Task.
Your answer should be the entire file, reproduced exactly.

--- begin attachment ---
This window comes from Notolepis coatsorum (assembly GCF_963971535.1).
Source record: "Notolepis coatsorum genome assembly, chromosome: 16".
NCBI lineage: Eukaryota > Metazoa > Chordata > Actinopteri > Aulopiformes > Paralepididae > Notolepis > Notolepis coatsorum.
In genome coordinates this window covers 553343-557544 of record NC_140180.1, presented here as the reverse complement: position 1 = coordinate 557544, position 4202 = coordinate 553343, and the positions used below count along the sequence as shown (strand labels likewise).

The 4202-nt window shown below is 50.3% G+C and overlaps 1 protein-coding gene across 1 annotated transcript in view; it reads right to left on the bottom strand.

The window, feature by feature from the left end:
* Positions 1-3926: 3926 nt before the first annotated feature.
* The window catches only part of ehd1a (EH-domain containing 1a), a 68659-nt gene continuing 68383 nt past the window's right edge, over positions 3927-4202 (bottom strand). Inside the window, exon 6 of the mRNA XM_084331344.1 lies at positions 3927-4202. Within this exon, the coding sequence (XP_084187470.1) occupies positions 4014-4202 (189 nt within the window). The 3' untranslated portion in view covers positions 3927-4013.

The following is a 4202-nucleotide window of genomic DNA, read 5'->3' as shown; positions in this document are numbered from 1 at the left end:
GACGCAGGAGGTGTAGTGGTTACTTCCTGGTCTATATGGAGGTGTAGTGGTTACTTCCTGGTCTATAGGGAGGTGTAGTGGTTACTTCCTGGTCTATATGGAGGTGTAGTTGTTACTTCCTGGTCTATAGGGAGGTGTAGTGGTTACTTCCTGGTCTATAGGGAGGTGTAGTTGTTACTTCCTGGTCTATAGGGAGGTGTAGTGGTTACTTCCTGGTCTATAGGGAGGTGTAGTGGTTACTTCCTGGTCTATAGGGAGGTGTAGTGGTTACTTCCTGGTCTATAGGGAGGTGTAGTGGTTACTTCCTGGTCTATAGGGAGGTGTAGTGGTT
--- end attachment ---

This window comes from Notolepis coatsorum (assembly GCF_963971535.1).
Source record: "Notolepis coatsorum genome assembly, chromosome: 16".
NCBI lineage: Eukaryota > Metazoa > Chordata > Actinopteri > Aulopiformes > Paralepididae > Notolepis > Notolepis coatsorum.
In genome coordinates this window covers 553343-557544 of record NC_140180.1, presented here as the reverse complement: position 1 = coordinate 557544, position 4202 = coordinate 553343, and the positions used below count along the sequence as shown (strand labels likewise).

The 4202-nt window shown below is 50.3% G+C and overlaps 1 protein-coding gene across 1 annotated transcript in view; it reads right to left on the bottom strand.

The window, feature by feature from the left end:
* Positions 1-3926: 3926 nt before the first annotated feature.
* The window catches only part of ehd1a (EH-domain containing 1a), a 68659-nt gene continuing 68383 nt past the window's right edge, over positions 3927-4202 (bottom strand). Inside the window, exon 6 of the mRNA XM_084331344.1 lies at positions 3927-4202. Within this exon, the coding sequence (XP_084187470.1) occupies positions 4014-4202 (189 nt within the window). The 3' untranslated portion in view covers positions 3927-4013.

The following is a 4202-nucleotide window of genomic DNA, read 5'->3' as shown; positions in this document are numbered from 1 at the left end:
GACGCAGGAGGTGTAGTGGTTACTTCCTGGTCTATATGGAGGTGTAGTGGTTACTTCCTGGTCTATAGGGAGGTGTAGTGGTTACTTCCTGGTCTATATGGAGGTGTAGTTGTTACTTCCTGGTCTATAGGGAGGTGTAGTGGTTACTTCCTGGTCTATAGGGAGGTGTAGTTGTTACTTCCTGGTCTATAGGGAGGTGTAGTGGTTACTTCCTGGTCTATAGGGAGGTGTAGTGGTTACTTCCTGGTCTATAGGGAGGTGTAGTGGTTACTTCCTGGTCTATAGGGAGGTGTAGTGGTTACTTCCTGGTCTATAGGGAGGTGTAGTGGTT